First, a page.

Saturday, February 15, 2014

Latin Proverbs and Fables Round-Up: February 15

Here is a round-up of today's proverbs and fables - and for previous posts, check out the Bestiaria Latina Blog archives. I've created a new Pinterest Board that might be of interest: English Words from Mythology.

HODIE (Roman Calendar): ante diem quintum decimum Kalendas Martias.

MYTHS and LEGENDS: The art image for today's legend shows The Head of Medusa; you can also see the legends for the current week listed together here.


3-WORD MOTTOES: Today's 3-word motto is Loquor quae sentio (English: I say what I feel).

3-WORD PROVERBS: Today's 3-word proverb is Doce ut discas (English: Teach so that you can learn).

RHYMING PROVERBS: Today's proverb with rhyme is: Mane sub aurora res vertitur ad meliora (English: In the morning at dawn, things take a turn for the better).

VULGATE VERSES: Today's verse is Ventum seminabunt et turbinem metent (Hosea 8:7). For a translation, check out the polyglot Bible, in English, Hebrew, Latin and Greek, at the Sacred Texts Archive online.

ELIZABETHAN PROVERBS: Here is today's proverb commentary, this time by Conybeare: Homo bulla: A proverbe notinge the frayltie of mannes life which vanisheth awaye like a bubble of water.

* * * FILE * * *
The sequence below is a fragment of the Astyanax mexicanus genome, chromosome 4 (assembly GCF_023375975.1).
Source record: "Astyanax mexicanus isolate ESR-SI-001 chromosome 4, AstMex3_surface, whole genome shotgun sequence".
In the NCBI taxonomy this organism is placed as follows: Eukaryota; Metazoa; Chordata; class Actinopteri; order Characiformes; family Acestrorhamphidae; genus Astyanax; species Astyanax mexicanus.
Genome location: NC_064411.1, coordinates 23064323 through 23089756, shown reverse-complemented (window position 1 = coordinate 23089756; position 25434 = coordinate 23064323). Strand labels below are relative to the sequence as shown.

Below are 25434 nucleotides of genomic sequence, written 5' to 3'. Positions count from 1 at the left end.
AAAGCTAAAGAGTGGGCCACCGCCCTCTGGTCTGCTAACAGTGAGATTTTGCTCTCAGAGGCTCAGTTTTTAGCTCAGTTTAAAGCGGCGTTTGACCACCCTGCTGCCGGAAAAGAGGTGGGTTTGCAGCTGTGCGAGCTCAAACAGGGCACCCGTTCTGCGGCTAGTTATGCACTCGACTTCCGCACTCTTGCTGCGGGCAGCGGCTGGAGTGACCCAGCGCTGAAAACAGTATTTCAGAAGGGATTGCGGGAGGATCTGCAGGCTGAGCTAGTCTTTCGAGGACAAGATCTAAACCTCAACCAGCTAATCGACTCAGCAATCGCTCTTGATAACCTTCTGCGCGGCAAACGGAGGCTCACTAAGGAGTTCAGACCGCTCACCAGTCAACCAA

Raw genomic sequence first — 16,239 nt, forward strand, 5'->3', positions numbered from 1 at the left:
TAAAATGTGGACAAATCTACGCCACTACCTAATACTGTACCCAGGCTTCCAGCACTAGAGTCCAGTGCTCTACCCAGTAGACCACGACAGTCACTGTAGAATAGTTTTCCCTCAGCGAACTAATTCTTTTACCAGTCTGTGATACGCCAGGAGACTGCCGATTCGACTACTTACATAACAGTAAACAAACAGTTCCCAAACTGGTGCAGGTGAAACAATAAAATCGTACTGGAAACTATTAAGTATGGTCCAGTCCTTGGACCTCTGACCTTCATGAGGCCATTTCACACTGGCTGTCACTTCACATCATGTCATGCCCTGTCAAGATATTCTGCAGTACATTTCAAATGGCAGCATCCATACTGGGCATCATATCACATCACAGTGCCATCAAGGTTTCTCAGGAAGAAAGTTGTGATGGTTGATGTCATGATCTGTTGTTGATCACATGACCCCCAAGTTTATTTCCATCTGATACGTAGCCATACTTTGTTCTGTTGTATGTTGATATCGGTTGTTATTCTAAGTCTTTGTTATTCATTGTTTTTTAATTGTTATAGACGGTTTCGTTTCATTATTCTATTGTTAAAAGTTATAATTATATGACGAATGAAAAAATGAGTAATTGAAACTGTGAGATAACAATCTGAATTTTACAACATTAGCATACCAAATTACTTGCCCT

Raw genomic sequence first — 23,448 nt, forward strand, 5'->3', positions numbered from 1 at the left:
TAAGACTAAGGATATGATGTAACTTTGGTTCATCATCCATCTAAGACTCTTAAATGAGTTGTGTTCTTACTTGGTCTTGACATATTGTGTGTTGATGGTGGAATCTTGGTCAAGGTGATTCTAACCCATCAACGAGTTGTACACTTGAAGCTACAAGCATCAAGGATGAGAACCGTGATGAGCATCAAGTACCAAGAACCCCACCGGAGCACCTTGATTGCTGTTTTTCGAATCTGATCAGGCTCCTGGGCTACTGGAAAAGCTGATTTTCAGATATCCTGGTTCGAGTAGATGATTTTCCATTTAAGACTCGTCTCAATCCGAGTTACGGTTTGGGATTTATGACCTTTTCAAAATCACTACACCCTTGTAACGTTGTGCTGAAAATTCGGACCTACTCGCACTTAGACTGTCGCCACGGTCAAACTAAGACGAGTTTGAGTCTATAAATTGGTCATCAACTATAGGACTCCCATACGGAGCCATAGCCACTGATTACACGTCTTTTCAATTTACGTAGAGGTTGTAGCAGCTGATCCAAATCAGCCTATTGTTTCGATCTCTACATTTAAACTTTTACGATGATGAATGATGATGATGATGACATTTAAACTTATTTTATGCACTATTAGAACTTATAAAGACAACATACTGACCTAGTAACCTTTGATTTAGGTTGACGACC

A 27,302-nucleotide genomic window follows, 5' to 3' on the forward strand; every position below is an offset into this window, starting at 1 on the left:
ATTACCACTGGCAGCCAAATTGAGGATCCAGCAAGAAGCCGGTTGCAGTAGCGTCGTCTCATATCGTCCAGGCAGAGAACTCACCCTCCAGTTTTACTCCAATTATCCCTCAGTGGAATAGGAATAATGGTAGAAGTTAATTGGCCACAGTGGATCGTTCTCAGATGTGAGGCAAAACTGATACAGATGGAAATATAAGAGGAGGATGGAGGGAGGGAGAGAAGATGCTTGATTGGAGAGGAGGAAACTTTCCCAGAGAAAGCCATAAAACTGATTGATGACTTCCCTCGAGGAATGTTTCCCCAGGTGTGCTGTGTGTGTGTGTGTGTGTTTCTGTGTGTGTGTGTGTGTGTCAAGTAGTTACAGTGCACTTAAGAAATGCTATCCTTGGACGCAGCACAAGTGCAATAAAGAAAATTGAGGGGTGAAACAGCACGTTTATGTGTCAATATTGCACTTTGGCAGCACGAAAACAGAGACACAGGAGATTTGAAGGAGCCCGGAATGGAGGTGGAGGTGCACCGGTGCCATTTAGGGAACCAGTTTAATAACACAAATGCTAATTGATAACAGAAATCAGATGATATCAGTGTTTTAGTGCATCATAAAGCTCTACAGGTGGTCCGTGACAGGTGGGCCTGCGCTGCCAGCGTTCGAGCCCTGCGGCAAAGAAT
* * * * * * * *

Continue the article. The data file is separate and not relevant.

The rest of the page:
BREVISSIMA: The distich poster for today is Vive Contentus. Click here for a full-sized view.

And here are today's proverbial LOLcats:


FABULAE FACILES: The fable from the Fabulae Faciles widget is Porcellus et Testamentum, a hilarious little story about a pig and his family legacy (this fable has a vocabulary list).

MILLE FABULAE: The fable from the Mille Fabulae et Una widget is Cervus et Cornua Eius, the sad story of the stag and his horns.

cervus et venator

Latin Sundials. Below you will find an image of a sundial, and for detailed information about the Latin motto see this blog post: Pereunt et Imputantur, a motto from Martial.